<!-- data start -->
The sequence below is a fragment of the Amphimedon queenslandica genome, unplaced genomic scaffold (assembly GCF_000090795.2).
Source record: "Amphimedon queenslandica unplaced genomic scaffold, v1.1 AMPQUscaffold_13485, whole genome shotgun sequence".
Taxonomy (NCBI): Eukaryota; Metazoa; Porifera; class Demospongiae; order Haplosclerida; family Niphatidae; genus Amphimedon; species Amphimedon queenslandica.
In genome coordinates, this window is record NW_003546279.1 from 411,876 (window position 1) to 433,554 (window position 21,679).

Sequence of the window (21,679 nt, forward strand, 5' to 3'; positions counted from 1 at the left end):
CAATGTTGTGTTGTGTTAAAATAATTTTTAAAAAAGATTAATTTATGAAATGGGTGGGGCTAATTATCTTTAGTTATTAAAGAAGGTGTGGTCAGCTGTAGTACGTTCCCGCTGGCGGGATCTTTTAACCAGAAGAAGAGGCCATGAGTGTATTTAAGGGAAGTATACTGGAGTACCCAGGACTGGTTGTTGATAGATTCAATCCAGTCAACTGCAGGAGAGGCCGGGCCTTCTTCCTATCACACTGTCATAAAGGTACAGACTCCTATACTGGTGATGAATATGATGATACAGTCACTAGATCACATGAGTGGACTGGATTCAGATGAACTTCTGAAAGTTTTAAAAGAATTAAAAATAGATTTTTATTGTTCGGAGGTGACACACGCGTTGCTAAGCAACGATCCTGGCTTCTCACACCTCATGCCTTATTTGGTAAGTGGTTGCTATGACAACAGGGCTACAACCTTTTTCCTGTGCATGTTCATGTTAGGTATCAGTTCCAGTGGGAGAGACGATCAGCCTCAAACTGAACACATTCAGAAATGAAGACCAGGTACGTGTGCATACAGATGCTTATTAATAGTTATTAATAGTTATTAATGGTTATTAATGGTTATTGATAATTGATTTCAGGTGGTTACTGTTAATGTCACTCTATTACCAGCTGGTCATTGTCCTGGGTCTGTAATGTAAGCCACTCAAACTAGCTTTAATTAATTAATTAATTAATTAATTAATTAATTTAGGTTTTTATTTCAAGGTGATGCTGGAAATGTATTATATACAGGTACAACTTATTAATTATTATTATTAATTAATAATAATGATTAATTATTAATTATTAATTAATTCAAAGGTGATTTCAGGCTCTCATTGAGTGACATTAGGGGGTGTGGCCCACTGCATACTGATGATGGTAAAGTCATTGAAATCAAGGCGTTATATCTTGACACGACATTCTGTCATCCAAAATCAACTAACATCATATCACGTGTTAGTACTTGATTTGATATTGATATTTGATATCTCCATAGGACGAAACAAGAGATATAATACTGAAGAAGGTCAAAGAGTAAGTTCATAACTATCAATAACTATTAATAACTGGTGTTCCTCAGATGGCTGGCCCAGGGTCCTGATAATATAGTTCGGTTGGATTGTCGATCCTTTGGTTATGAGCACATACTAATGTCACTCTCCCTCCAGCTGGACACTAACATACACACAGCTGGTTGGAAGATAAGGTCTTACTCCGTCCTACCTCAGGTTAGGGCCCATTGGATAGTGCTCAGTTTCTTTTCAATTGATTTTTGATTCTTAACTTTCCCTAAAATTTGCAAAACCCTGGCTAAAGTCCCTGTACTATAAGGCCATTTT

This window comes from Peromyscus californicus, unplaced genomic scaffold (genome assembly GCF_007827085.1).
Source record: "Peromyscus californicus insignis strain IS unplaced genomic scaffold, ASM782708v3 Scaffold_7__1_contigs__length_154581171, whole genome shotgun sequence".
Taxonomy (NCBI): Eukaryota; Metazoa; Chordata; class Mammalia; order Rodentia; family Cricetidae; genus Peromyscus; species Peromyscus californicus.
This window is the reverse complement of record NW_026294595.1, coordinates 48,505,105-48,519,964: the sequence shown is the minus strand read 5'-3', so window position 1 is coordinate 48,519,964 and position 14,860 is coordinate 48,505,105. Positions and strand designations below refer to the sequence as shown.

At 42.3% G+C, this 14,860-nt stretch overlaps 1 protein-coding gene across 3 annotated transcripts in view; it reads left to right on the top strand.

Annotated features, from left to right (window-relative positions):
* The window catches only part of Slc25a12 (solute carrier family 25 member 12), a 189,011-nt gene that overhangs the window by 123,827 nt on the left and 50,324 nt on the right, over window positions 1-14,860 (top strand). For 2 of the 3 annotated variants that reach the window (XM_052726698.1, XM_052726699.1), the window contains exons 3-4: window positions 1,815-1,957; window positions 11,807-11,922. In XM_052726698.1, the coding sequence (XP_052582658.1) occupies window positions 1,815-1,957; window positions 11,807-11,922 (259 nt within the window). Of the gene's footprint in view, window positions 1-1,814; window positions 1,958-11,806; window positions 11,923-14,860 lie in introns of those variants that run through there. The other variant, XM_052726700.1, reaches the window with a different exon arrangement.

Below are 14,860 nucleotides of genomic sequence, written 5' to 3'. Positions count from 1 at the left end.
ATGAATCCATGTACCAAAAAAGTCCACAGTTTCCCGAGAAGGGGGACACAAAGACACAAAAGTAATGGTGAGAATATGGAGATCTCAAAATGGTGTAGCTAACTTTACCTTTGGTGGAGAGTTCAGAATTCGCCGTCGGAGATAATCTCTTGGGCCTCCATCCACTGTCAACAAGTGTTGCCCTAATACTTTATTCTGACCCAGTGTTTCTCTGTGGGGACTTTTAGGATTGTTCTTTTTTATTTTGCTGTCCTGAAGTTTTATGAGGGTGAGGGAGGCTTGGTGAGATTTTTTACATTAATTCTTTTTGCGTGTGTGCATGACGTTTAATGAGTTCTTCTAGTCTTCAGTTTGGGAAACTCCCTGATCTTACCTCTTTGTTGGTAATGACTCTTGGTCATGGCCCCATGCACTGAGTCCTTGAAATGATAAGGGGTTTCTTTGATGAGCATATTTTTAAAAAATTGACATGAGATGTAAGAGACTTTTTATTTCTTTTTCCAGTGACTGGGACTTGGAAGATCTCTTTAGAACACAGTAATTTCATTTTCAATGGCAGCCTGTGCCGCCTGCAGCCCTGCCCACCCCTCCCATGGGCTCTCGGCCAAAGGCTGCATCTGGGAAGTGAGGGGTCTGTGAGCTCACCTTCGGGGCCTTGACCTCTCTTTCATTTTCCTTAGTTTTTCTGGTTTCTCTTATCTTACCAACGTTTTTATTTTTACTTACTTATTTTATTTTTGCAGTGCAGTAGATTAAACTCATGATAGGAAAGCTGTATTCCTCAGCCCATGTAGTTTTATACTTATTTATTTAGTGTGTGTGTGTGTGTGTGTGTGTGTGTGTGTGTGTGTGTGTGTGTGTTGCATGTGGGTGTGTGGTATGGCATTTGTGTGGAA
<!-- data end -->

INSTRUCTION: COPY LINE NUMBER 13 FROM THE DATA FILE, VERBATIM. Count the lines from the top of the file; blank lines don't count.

* The window catches only part of Slc25a12 (solute carrier family 25 member 12), a 189,011-nt gene that overhangs the window by 123,827 nt on the left and 50,324 nt on the right, over window positions 1-14,860 (top strand). For 2 of the 3 annotated variants that reach the window (XM_052726698.1, XM_052726699.1), the window contains exons 3-4: window positions 1,815-1,957; window positions 11,807-11,922. In XM_052726698.1, the coding sequence (XP_052582658.1) occupies window positions 1,815-1,957; window positions 11,807-11,922 (259 nt within the window). Of the gene's footprint in view, window positions 1-1,814; window positions 1,958-11,806; window positions 11,923-14,860 lie in introns of those variants that run through there. The other variant, XM_052726700.1, reaches the window with a different exon arrangement.